But when the trial of this sifting is past, a great power will flow from a more spiritualized and simplified Church.
Men in a totally planned world will find themselves unspeakably lonely. If they have completely lost sight of God, they will feel the whole horror of their poverty. Then they will discover the little flock of believers as something wholly new. They will discover it as a hope that is meant for them, an answer for which they have always been searching in secret.
And so it seems certain to me that the Church is facing very hard times. The real crisis has scarcely begun. We will have to count on terrific upheavals. But I am equally certain about what will remain at the end: not the Church of the political cult, which is dead already with Gobel, but the Church of faith. She may well no longer be the dominant social power to the extent that she was until recently; but she will enjoy a fresh blossoming and be seen as man’s home, where he will find life and hope beyond death.’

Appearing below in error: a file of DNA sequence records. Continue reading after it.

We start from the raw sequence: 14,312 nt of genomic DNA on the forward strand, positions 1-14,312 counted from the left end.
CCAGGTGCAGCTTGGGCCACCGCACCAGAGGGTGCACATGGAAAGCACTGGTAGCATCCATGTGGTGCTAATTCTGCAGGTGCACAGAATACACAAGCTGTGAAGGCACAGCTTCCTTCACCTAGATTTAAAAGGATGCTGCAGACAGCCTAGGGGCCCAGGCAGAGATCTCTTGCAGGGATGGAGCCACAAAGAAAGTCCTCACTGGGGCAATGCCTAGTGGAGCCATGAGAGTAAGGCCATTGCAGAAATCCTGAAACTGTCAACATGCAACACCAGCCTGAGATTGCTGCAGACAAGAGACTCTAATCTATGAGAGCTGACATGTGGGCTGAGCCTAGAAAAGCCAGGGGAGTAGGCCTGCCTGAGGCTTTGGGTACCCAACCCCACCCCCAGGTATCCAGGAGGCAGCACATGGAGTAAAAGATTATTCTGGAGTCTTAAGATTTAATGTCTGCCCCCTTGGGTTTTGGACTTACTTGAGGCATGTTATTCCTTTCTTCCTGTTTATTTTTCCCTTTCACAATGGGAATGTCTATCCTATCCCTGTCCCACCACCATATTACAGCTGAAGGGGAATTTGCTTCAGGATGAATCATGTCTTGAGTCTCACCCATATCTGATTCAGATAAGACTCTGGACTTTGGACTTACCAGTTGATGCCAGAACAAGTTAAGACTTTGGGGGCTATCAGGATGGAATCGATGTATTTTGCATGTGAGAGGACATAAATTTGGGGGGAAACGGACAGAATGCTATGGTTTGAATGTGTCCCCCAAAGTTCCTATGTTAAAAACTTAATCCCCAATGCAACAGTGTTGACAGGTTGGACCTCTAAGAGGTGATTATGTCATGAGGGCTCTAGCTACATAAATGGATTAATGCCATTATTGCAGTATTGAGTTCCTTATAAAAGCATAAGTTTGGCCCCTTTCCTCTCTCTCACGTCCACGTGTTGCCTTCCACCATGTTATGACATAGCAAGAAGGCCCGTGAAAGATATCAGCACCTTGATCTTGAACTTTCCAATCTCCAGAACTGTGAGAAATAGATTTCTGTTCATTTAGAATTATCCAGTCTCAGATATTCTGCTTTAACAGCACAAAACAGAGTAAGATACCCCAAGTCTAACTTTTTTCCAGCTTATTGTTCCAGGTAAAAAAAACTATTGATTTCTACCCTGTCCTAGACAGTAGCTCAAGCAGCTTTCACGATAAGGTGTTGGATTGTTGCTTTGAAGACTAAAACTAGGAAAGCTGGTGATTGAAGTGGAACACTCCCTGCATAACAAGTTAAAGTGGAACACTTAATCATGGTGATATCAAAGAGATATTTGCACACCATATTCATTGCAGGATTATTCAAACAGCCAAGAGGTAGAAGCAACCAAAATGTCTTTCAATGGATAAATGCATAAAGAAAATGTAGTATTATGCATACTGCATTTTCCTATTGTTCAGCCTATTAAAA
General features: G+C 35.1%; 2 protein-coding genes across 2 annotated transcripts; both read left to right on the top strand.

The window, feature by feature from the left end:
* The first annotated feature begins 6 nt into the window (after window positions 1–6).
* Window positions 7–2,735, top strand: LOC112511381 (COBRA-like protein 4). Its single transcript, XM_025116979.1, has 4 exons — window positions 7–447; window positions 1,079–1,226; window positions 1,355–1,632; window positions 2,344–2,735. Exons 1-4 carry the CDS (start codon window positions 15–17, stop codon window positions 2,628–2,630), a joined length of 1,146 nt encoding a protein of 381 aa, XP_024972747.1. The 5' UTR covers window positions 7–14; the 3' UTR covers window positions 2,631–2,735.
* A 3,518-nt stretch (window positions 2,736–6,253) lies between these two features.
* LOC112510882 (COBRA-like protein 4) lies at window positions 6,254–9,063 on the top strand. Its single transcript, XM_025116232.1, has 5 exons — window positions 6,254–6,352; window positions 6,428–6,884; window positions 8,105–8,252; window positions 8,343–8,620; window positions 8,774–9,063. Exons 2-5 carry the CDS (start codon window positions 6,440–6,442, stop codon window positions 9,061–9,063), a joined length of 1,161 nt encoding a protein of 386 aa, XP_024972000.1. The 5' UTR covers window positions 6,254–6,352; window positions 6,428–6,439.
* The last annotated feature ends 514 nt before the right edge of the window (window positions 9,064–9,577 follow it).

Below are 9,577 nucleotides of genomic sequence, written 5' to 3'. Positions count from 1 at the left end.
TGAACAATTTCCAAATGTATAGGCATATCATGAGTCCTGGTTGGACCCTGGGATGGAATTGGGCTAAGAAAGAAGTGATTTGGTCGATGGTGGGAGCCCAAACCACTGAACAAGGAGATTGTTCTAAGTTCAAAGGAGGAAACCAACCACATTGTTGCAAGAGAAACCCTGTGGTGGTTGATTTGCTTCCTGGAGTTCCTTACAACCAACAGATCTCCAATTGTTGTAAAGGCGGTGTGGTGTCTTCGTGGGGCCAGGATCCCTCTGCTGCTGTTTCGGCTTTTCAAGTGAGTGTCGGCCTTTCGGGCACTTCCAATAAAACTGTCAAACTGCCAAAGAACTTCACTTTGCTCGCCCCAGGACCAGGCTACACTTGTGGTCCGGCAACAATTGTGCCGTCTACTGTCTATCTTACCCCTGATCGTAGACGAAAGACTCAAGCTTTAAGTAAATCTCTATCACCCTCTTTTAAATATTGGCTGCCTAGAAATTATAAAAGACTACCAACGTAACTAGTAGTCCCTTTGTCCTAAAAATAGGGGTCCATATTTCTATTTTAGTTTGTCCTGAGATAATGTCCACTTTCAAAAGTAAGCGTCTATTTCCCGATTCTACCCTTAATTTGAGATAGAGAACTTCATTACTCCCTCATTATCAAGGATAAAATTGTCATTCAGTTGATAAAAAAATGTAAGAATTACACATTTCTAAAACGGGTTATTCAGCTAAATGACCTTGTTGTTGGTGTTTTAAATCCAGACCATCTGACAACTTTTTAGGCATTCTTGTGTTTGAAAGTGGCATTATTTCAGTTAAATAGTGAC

Brothers and sisters, we have seen terrible decisions made in our lifetimes, this week’s decision by the Supreme Court is just another in abominations done in the name of love. We can see the continued and increasing threats to our faith, our ability to live our faith and probably even our freedom. We have every reason to be sadden and worry – but never despair; and never resignation. We have the right of it because we have been given truth from our creator. If our church is entering a retooling then we continue the good fight and accept God’s will. If we remain true to Christ He will remain true to us and Holy Mother Church will come out on the other side of this period stronger and more vibrant. So I proudly say what is hanging on our front door: ‘as for me and my house, we will serve the Lord.’
 John 15: 2-3 (RSV)
 Glaube un Zukunft (1970) Faith and the Future (1971/2006)
 Joshua 24:15b (RSV)